Details

Qualitative Research Journal, vol. ahead-of-print no. ahead-of-print
Type: Research Article
ISSN: 1443-9883

Keywords

Article
Publication date: 30 April 2024

Mohammed Sawkat Hossain and Maleka Sultana

As of now, the digitization of corporate finance presents a paradigm shift in business strategy, innovation, financing and managerial capability around the globe. However, the…

Abstract

Purpose

As of now, the digitization of corporate finance presents a paradigm shift in business strategy, innovation, financing and managerial capability around the globe. However, the prevailing finance scholarly works hardly document the impact of the digitalization of corporate finance on firm performance with global evidence and analysis. Hence, the contemporary debate on whether firm performance is genuinely stimulated because of the digitalization of corporate finance or not has been a pressing issue in the relevant literature. Therefore, the purpose of this study is to identify a data-driven, concise response to an unaddressed finance issue if the performance of high-digitalized firms (HDFs) outperforms that of their counterpart peers for wealth maximization.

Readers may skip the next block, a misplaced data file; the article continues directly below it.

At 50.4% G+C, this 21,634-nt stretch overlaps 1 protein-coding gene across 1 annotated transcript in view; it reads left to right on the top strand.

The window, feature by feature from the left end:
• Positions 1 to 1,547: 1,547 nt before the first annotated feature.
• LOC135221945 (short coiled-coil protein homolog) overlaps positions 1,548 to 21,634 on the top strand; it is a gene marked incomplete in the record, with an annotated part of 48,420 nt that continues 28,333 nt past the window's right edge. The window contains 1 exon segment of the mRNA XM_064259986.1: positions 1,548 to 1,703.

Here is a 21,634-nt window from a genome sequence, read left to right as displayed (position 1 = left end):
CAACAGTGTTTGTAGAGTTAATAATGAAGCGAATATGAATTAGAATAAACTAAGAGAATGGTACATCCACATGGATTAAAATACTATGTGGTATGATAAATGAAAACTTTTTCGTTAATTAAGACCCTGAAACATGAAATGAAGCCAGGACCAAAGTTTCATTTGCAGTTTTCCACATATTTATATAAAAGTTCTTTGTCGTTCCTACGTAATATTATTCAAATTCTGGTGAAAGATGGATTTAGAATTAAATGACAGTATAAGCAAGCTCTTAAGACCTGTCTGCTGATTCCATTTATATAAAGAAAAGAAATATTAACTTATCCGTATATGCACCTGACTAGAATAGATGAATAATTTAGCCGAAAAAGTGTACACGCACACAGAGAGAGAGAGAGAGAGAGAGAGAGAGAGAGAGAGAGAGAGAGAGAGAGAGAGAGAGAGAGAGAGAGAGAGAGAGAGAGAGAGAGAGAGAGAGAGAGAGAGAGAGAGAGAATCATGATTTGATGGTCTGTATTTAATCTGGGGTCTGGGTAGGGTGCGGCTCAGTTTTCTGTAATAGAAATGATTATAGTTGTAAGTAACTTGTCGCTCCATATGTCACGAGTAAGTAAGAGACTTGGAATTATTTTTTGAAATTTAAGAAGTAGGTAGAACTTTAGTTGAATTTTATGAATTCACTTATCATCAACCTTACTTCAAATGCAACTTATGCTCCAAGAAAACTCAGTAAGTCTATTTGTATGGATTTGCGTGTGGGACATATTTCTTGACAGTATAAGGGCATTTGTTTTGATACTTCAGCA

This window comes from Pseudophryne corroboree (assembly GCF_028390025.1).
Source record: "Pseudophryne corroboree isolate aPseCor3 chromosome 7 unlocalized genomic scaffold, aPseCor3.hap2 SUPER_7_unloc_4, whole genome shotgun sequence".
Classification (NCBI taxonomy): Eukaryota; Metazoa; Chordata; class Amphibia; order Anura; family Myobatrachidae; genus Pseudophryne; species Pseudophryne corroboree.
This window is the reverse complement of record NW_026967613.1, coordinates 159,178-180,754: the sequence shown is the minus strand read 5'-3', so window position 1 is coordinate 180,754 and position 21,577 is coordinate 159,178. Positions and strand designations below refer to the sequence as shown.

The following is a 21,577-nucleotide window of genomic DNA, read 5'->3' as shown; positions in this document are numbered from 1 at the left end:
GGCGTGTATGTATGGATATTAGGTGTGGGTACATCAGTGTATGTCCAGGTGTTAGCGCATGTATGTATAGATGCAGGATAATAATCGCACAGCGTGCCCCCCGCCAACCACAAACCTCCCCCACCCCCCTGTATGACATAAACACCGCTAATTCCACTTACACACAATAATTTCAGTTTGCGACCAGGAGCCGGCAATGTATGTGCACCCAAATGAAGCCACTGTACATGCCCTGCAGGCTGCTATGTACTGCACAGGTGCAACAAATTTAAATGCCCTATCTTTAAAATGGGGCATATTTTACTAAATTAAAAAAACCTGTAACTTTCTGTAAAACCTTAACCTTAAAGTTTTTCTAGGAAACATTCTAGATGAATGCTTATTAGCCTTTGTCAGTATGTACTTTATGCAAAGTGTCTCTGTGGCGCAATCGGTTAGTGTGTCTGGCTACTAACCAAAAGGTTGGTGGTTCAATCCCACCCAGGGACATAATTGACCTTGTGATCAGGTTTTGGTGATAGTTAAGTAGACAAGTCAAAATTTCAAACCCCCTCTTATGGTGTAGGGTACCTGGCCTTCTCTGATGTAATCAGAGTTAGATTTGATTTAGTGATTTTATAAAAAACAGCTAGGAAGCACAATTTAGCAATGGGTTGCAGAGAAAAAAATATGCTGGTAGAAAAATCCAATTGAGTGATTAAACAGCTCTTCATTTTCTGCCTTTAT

Design/methodology/approach

The first stage test models examine the firm performance of relatively high-digitalized firms as opposed to low-digitalized firms based on the system GMM. The second stage test of the probabilistic (logit) model infers that the probability of being HDFs explores because of better performance. Then, the authors execute robust checks based on the different quantile regressions and Z-score-based system GMM. In addition, the authors recheck and present the test results of the fixed effect and random effect to capture time-invariant individual heterogeneity. Finally, the supplementary test findings of firms’ credit strength by using Altman five- and four-factor Z-score models are presented.

Findings